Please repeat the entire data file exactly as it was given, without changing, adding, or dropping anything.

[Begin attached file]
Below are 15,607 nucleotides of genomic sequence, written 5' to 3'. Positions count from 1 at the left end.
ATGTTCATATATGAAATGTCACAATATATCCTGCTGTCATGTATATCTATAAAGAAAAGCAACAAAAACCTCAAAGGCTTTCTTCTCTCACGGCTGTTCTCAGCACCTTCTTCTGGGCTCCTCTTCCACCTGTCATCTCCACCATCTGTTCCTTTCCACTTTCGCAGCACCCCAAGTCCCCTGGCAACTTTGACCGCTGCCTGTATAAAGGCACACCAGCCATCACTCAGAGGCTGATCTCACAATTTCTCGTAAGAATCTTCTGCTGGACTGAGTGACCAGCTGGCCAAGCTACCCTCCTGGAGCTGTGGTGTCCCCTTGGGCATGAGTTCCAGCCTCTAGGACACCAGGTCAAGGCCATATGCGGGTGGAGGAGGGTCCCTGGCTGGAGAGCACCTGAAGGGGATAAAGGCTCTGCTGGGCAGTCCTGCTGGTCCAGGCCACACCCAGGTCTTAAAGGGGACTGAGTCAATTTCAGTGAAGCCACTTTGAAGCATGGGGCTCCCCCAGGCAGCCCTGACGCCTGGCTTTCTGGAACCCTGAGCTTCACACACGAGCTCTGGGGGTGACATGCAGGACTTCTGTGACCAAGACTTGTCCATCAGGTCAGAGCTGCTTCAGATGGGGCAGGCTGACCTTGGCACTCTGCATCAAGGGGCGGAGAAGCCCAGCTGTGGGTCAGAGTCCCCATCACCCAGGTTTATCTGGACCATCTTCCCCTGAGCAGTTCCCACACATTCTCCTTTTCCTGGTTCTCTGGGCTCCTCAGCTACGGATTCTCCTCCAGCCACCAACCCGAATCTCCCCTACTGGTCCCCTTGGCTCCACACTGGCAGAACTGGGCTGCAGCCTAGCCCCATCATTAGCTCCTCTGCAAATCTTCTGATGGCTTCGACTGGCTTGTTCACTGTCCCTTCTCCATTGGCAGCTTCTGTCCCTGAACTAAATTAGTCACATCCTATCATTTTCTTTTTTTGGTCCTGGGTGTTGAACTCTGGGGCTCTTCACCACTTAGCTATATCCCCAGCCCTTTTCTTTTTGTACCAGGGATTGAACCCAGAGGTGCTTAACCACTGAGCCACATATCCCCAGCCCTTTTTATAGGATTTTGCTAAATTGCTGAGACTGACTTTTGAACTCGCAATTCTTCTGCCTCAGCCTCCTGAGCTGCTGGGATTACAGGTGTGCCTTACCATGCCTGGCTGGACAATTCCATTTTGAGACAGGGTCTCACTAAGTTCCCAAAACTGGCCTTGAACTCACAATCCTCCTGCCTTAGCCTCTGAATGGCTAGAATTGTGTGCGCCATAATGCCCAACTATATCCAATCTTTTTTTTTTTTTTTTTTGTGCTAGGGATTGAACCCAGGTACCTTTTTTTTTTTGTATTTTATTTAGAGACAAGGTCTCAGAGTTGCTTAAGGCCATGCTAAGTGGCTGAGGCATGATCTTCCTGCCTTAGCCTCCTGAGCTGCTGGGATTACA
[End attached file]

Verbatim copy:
Below are 15,607 nucleotides of genomic sequence, written 5' to 3'. Positions count from 1 at the left end.
ATGTTCATATATGAAATGTCACAATATATCCTGCTGTCATGTATATCTATAAAGAAAAGCAACAAAAACCTCAAAGGCTTTCTTCTCTCACGGCTGTTCTCAGCACCTTCTTCTGGGCTCCTCTTCCACCTGTCATCTCCACCATCTGTTCCTTTCCACTTTCGCAGCACCCCAAGTCCCCTGGCAACTTTGACCGCTGCCTGTATAAAGGCACACCAGCCATCACTCAGAGGCTGATCTCACAATTTCTCGTAAGAATCTTCTGCTGGACTGAGTGACCAGCTGGCCAAGCTACCCTCCTGGAGCTGTGGTGTCCCCTTGGGCATGAGTTCCAGCCTCTAGGACACCAGGTCAAGGCCATATGCGGGTGGAGGAGGGTCCCTGGCTGGAGAGCACCTGAAGGGGATAAAGGCTCTGCTGGGCAGTCCTGCTGGTCCAGGCCACACCCAGGTCTTAAAGGGGACTGAGTCAATTTCAGTGAAGCCACTTTGAAGCATGGGGCTCCCCCAGGCAGCCCTGACGCCTGGCTTTCTGGAACCCTGAGCTTCACACACGAGCTCTGGGGGTGACATGCAGGACTTCTGTGACCAAGACTTGTCCATCAGGTCAGAGCTGCTTCAGATGGGGCAGGCTGACCTTGGCACTCTGCATCAAGGGGCGGAGAAGCCCAGCTGTGGGTCAGAGTCCCCATCACCCAGGTTTATCTGGACCATCTTCCCCTGAGCAGTTCCCACACATTCTCCTTTTCCTGGTTCTCTGGGCTCCTCAGCTACGGATTCTCCTCCAGCCACCAACCCGAATCTCCCCTACTGGTCCCCTTGGCTCCACACTGGCAGAACTGGGCTGCAGCCTAGCCCCATCATTAGCTCCTCTGCAAATCTTCTGATGGCTTCGACTGGCTTGTTCACTGTCCCTTCTCCATTGGCAGCTTCTGTCCCTGAACTAAATTAGTCACATCCTATCATTTTCTTTTTTTGGTCCTGGGTGTTGAACTCTGGGGCTCTTCACCACTTAGCTATATCCCCAGCCCTTTTCTTTTTGTACCAGGGATTGAACCCAGAGGTGCTTAACCACTGAGCCACATATCCCCAGCCCTTTTTATAGGATTTTGCTAAATTGCTGAGACTGACTTTTGAACTCGCAATTCTTCTGCCTCAGCCTCCTGAGCTGCTGGGATTACAGGTGTGCCTTACCATGCCTGGCTGGACAATTCCATTTTGAGACAGGGTCTCACTAAGTTCCCAAAACTGGCCTTGAACTCACAATCCTCCTGCCTTAGCCTCTGAATGGCTAGAATTGTGTGCGCCATAATGCCCAACTATATCCAATCTTTTTTTTTTTTTTTTTTGTGCTAGGGATTGAACCCAGGTACCTTTTTTTTTTTGTATTTTATTTAGAGACAAGGTCTCAGAGTTGCTTAAGGCCATGCTAAGTGGCTGAGGCATGATCTTCCTGCCTTAGCCTCCTGAGCTGCTGGGATTACA